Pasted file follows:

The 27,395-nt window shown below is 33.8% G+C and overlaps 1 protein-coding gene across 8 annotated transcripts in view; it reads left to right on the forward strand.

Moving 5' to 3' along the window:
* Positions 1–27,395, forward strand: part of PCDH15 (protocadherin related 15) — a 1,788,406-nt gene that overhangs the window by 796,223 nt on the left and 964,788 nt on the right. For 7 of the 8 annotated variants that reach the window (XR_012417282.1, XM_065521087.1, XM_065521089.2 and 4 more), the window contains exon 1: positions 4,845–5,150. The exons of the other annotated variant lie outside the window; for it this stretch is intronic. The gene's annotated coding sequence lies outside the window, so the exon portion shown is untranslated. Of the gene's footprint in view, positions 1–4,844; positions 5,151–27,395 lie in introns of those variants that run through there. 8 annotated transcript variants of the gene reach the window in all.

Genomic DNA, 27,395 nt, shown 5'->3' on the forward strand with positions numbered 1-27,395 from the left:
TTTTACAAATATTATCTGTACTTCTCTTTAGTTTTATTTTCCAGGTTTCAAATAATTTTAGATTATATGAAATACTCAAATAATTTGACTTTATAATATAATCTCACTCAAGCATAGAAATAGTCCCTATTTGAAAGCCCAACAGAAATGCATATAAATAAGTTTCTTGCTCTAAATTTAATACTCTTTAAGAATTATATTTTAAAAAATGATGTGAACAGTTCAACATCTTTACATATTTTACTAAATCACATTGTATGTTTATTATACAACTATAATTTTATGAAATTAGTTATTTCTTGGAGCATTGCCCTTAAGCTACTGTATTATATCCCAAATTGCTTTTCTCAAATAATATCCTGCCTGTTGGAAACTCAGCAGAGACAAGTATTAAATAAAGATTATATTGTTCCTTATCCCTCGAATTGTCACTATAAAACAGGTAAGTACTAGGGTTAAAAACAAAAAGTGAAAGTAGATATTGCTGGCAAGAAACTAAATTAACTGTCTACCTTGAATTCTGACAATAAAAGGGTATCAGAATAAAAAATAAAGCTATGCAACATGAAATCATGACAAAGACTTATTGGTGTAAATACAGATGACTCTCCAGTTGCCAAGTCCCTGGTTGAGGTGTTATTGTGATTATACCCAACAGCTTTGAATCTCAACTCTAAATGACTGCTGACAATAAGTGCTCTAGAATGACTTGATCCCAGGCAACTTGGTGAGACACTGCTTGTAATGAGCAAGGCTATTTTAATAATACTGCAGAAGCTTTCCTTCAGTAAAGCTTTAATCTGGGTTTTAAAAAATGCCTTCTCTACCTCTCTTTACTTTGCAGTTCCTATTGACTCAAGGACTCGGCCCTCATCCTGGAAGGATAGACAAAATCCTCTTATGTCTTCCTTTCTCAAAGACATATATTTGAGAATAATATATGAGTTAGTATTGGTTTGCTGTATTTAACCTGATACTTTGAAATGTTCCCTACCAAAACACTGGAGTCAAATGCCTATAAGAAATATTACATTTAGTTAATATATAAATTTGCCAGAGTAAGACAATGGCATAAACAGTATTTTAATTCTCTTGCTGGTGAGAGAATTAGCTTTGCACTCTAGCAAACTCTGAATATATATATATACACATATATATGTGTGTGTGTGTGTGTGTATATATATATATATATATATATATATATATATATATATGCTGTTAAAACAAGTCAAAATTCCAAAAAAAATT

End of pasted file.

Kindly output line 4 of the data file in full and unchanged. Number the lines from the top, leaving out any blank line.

Genomic DNA, 27,395 nt, shown 5'->3' on the forward strand with positions numbered 1-27,395 from the left: